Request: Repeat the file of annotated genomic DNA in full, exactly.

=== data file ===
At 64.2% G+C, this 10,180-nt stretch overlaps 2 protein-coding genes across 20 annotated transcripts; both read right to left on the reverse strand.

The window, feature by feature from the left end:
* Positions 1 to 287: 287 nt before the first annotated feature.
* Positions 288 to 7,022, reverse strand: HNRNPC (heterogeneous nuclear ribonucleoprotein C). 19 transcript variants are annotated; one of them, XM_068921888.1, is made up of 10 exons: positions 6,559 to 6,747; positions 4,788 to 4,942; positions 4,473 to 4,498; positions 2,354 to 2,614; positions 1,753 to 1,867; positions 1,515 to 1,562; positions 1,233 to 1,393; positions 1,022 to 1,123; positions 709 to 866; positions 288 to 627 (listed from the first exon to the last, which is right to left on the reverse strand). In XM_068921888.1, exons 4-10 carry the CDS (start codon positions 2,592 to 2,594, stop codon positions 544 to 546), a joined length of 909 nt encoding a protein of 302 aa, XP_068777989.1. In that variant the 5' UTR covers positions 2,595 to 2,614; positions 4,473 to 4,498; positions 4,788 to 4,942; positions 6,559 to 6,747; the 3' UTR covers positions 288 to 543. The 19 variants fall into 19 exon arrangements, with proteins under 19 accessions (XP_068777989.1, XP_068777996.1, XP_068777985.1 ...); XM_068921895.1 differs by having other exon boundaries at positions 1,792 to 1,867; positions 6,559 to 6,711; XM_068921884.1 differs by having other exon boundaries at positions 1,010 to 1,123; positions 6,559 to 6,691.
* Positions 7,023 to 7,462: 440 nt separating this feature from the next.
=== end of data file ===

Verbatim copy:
At 64.2% G+C, this 10,180-nt stretch overlaps 2 protein-coding genes across 20 annotated transcripts; both read right to left on the reverse strand.

The window, feature by feature from the left end:
* Positions 1 to 287: 287 nt before the first annotated feature.
* Positions 288 to 7,022, reverse strand: HNRNPC (heterogeneous nuclear ribonucleoprotein C). 19 transcript variants are annotated; one of them, XM_068921888.1, is made up of 10 exons: positions 6,559 to 6,747; positions 4,788 to 4,942; positions 4,473 to 4,498; positions 2,354 to 2,614; positions 1,753 to 1,867; positions 1,515 to 1,562; positions 1,233 to 1,393; positions 1,022 to 1,123; positions 709 to 866; positions 288 to 627 (listed from the first exon to the last, which is right to left on the reverse strand). In XM_068921888.1, exons 4-10 carry the CDS (start codon positions 2,592 to 2,594, stop codon positions 544 to 546), a joined length of 909 nt encoding a protein of 302 aa, XP_068777989.1. In that variant the 5' UTR covers positions 2,595 to 2,614; positions 4,473 to 4,498; positions 4,788 to 4,942; positions 6,559 to 6,747; the 3' UTR covers positions 288 to 543. The 19 variants fall into 19 exon arrangements, with proteins under 19 accessions (XP_068777989.1, XP_068777996.1, XP_068777985.1 ...); XM_068921895.1 differs by having other exon boundaries at positions 1,792 to 1,867; positions 6,559 to 6,711; XM_068921884.1 differs by having other exon boundaries at positions 1,010 to 1,123; positions 6,559 to 6,691.
* Positions 7,023 to 7,462: 440 nt separating this feature from the next.